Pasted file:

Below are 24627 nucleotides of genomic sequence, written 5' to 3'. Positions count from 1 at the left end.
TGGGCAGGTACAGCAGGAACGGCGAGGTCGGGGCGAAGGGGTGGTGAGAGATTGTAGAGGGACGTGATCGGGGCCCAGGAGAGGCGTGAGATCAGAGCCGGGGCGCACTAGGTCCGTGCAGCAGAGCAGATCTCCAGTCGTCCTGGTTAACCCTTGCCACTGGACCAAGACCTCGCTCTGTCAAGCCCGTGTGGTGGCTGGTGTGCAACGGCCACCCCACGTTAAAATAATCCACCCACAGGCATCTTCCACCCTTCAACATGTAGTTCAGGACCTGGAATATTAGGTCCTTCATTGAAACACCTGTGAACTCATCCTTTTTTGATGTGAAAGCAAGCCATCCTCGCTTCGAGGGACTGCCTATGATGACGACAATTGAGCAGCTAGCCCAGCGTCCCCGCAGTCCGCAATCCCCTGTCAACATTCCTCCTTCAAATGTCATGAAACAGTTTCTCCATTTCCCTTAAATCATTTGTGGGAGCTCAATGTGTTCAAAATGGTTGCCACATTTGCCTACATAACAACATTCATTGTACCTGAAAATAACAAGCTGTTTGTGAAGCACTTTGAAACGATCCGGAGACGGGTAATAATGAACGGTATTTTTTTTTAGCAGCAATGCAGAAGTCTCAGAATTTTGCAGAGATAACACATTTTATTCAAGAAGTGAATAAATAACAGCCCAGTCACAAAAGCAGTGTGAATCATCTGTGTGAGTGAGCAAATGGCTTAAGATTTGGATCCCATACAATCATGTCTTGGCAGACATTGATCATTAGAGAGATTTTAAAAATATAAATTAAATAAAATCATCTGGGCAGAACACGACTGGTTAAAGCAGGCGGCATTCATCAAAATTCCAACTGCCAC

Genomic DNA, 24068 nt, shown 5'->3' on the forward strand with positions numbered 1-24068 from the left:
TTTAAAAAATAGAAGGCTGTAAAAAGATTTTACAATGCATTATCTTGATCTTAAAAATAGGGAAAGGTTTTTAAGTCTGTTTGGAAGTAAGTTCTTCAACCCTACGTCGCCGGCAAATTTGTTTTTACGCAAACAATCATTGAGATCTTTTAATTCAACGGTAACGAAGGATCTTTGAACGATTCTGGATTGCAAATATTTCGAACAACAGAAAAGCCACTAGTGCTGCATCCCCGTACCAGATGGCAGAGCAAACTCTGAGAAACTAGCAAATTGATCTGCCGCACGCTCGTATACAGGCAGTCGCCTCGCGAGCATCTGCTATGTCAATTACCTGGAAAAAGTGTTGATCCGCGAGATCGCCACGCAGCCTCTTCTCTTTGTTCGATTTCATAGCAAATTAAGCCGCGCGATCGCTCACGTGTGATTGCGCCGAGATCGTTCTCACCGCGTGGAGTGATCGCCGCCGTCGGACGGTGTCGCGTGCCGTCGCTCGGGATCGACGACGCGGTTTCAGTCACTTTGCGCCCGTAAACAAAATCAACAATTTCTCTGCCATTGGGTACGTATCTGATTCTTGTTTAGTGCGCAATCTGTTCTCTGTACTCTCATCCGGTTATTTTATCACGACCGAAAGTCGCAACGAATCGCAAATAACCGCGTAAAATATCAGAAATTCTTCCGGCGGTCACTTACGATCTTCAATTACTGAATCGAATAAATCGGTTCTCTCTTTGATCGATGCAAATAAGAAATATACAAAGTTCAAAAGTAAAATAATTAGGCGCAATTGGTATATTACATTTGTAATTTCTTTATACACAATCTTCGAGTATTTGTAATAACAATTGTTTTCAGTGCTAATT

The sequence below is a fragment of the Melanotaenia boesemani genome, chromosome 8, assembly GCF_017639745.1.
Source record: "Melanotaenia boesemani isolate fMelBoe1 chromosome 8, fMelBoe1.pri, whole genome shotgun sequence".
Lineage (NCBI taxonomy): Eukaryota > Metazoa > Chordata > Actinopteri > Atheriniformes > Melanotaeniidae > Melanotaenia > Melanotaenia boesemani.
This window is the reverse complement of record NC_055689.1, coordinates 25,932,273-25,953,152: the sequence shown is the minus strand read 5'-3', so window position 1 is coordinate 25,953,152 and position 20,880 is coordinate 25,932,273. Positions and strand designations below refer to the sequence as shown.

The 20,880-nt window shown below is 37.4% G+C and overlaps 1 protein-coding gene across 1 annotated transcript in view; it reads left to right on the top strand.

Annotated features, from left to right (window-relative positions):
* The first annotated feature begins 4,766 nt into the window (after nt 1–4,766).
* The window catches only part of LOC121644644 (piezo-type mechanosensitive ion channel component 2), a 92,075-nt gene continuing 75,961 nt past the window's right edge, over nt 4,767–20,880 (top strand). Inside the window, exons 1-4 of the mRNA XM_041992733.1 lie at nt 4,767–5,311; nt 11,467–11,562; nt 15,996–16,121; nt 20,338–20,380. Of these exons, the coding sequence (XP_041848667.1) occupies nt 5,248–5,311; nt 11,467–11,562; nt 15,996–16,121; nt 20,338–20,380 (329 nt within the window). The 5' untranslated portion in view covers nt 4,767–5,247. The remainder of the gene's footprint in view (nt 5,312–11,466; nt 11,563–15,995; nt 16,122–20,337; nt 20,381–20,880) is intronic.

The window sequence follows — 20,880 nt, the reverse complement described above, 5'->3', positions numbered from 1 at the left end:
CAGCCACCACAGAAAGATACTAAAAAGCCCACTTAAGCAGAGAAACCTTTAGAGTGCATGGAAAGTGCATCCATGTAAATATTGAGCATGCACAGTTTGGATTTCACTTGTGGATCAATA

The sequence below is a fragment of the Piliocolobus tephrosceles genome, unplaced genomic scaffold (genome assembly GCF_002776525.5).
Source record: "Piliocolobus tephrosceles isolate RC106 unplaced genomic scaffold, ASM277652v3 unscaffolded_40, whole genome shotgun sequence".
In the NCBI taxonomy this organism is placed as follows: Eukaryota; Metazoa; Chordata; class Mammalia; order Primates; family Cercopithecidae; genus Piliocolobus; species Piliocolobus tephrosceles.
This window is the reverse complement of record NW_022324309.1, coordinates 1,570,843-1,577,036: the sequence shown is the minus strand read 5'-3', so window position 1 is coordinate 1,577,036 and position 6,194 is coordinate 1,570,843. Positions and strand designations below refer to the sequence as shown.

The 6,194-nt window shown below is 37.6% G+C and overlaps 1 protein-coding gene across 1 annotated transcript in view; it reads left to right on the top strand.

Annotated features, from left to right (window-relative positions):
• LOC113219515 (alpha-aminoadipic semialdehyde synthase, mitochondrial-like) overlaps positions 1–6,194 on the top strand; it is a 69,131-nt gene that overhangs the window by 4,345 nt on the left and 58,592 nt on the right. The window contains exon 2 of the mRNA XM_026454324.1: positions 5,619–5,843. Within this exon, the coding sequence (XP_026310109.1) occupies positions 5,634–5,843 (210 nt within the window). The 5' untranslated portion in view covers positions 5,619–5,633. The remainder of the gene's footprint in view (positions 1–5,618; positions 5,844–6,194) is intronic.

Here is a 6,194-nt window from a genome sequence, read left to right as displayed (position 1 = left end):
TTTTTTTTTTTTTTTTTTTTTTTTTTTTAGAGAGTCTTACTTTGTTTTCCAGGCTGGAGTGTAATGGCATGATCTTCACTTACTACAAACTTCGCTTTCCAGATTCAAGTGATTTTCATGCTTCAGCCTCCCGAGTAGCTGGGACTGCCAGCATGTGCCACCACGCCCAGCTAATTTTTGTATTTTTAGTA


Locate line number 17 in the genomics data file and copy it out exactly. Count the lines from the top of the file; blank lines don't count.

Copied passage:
In the NCBI taxonomy this organism is placed as follows: Eukaryota; Metazoa; Chordata; class Mammalia; order Primates; family Cercopithecidae; genus Piliocolobus; species Piliocolobus tephrosceles.